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  • All scientific data over the years

    2024-06-21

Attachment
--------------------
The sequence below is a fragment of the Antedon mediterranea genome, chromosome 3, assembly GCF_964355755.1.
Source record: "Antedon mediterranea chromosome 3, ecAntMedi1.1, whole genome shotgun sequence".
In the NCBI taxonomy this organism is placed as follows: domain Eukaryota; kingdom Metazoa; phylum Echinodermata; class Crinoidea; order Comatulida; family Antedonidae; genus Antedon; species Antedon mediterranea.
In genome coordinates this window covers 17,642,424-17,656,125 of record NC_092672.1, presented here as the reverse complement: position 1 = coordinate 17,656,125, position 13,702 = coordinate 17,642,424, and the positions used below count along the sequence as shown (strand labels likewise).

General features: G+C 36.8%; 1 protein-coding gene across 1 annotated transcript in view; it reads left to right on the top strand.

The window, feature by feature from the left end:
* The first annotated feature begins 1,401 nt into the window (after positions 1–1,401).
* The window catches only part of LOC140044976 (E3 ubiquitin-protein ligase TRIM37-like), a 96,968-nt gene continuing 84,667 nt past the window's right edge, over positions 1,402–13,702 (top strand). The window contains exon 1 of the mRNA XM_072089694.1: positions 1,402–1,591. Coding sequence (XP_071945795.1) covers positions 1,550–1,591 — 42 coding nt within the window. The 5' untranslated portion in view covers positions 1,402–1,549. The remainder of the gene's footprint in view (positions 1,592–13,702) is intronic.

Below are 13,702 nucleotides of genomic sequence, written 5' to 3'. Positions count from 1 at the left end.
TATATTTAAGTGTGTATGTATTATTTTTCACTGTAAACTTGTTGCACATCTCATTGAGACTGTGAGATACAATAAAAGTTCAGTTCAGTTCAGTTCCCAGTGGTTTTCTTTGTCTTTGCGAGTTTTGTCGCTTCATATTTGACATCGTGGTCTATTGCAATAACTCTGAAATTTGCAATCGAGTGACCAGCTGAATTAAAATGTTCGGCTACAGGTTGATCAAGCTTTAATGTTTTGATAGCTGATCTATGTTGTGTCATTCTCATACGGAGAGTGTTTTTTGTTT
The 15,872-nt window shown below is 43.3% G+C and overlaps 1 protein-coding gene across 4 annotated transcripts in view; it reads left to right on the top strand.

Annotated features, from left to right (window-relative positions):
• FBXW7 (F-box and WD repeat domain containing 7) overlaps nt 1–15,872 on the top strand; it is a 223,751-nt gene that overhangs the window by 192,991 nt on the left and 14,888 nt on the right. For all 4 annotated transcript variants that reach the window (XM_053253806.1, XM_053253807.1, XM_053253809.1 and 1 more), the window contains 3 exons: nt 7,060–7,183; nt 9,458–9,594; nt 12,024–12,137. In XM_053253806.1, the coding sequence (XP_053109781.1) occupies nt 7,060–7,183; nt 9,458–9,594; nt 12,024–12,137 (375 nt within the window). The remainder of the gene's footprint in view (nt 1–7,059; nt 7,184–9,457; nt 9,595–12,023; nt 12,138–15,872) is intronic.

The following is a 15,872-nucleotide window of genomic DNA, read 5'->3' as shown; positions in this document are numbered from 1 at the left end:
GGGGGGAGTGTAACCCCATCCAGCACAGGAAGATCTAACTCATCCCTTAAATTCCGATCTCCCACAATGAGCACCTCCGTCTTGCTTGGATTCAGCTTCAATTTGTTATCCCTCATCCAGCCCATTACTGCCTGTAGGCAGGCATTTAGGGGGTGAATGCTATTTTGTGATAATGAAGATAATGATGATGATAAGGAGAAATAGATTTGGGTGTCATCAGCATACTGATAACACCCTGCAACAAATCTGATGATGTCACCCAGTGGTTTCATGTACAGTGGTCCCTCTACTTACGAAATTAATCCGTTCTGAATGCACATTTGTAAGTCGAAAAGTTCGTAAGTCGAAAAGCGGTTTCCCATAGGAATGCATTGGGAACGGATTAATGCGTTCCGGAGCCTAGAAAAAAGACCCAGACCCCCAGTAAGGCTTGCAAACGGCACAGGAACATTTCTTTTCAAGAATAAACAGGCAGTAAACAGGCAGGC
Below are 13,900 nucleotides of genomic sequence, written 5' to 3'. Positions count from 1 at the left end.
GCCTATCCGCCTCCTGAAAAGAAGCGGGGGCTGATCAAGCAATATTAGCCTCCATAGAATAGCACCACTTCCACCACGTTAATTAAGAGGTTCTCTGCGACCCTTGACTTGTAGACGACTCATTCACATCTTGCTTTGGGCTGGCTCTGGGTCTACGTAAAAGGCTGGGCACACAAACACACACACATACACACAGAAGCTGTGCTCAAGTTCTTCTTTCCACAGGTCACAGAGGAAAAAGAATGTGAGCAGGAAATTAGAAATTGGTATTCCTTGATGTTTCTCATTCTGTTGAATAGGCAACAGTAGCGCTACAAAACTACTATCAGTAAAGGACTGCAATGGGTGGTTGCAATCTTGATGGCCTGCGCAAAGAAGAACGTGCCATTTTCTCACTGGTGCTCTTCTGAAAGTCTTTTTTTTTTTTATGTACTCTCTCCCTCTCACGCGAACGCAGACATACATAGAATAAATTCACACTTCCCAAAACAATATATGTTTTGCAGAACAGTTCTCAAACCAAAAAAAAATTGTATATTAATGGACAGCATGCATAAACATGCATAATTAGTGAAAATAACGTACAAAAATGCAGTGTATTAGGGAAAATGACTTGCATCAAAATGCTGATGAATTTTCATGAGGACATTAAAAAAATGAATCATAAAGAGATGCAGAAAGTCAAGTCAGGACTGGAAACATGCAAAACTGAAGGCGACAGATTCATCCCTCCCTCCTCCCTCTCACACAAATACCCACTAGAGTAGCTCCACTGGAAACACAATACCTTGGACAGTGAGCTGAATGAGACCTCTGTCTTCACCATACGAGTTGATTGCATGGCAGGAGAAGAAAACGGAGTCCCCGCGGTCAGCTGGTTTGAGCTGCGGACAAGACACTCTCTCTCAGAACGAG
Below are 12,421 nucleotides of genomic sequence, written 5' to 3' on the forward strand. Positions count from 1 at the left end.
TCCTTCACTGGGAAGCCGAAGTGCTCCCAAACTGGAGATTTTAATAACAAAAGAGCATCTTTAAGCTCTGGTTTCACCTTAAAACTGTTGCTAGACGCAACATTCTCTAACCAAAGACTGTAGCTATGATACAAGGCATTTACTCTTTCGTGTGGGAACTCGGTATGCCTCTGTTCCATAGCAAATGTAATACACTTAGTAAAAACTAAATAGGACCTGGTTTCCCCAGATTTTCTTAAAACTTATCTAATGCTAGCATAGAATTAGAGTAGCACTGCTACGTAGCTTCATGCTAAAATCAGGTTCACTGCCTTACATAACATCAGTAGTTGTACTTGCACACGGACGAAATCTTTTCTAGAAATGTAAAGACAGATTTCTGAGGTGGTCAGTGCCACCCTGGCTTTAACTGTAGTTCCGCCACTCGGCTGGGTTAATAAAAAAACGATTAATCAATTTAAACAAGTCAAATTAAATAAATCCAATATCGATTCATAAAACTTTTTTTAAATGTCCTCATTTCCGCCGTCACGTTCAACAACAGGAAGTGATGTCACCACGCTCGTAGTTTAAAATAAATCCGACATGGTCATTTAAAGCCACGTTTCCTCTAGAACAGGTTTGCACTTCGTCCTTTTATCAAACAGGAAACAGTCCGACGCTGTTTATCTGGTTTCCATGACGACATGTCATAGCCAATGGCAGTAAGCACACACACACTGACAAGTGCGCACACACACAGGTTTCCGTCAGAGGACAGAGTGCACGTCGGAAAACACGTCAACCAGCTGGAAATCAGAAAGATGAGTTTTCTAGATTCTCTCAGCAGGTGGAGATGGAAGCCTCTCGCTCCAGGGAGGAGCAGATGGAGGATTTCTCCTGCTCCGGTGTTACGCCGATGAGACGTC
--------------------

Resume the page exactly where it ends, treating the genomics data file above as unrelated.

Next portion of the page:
All scientific data over the years points that 5α-reductase inhibitors undoubtedly are an effective treatment for BPH and associated LUTS, having a favorable risk-benefit profile. In contrast, although some studies indicated positive results, there is still no consensus about their use in BPH or PC prevention and probably more studies are needed. In fact, the Prostate Cancer Prevention Trial (PCPT) evidenced that in spite of the fact that the use of finasteride (13) reduced the risk of developing symptomatic BPH and also reduced PC incidence, a potential association with high-grade cancers was also observed. In the “Reduction by Dutasteride of Prostate Cancer Events” (REDUCE) trial, a risk reduction of developing PC was also observed with the use of dutasteride (14) as well as beneficial effects on BPH outcomes. However, it was also observed the development of high-grade PC in the dutasteride group versus the placebo group. In addition to the benefit/risk ratio of therapy, the possibility of undesirable sexual side effects and decreased quality of life is probably explaining why 5α-reductase inhibitors are still not universally adopted to reduce the risk of PC [6], [84]. As the expression of 5α-reductase type I is increased in PC and pre-clinical in vitro and in vivo studies have also demonstrated that inhibition of 5α-reductase isoenzymes by finasteride (13) or dutasteride (14) can kill PC thymidylate synthase and increase apoptosis [85], [86], it is not surprising that several clinical trials have been performed involving the use of finasteride (13) and dutasteride (14) in PC treatment [6], [31]. Until now, clinical trials involving the use of these drugs as monotherapy in patients with advanced PC showed no improvement of clinical end points. Other clinical studies evidenced, however, that dutasteride (14) in combination with ketoconazole and hydrocortisone reduced PSA levels and improved the median time to disease progression than in the ketoconazole plus hydrocortisone group in CRPC [6], [31]. More recently, the safety and efficacy of dutasteride (14) on PC progression in men with low-risk disease was evaluated and the authors concluded that this drug can provide a beneficial adjunct to active surveillance for men with this pathological situation [87]. Another study indicated that dutasteride (14) delayed the progression of PC in patients with biochemical failure after radical therapy [88]. In addition, other studies in this context are being performed [6] aiming the improvement on the knowledge about the therapeutical utility of finasteride (13) and dutasteride (14) in prostatic conditions evidencing the high interest of the development and clinical study of 5α-reductase inhibitors. > CYP17: a dual activity enzyme The eukaryotic class II cytochrome P450 enzyme CYP17 is an endoplasmic reticulum membrane bound multifunctional protein localized in the adrenal glands, testes, placenta and ovaries [89]. Human CYP17 is expressed from a single gene found on chromosome 10, in steroidogenic tissue [90], [91], [92]. CYP17 lies at the crossroads of corticosteroids and androgen biosynthesis and is responsible for the catalysis of two reaction engaged on a single active site (Scheme 1) [93], [94], [95], [96], [97], [98]. The first catalyzed reaction is a 17α-hydroxylation of its natural substrates, pregnenolone (1) and progesterone (2) (17α-hydroxylase activity), which is common for both pathways. The 17α-hydroxy-intermediates 4 and 5 can further suffer an acyl-carbon cleavage at position C17–C20 (C17,20-lyase activity), to give the androgen precursors, dehydroepiandrosterone (7 or DHEA) and androstenedione (8 or AD). Because the first step produces an intermediate for the synthesis of corticosteroids, it has been suggested that CYP17 inhibitors should ideally inhibit only its C17,20-lyase activity [75]. CYP17 is a monooxygenase enzyme containing a heme prosthetic group at the active site, with an iron-oxygen species responsible for the catalytic activity of the enzyme [89]. Cytochrome P450 reductase is necessary for both 17α-hydroxylase and C17,20-lyase activities to transfer electrons in the presence of nicotinamide adenine dinucleotide phosphate (NADPH). The dual catalytic activity of CYP17 has been explained by modulation of the enzyme's C17,20-lyase activity by several factors, such as the presence of the electron carrier P450 oxidoreductase (POR) [99], [100], cytochrome b5 (cyt. b5) [101], [102], [103], [104], the phosphorylation of serine/threonine residues [101], [105], [106], [107], and single amino acid mutations [108], [109], [110], [111].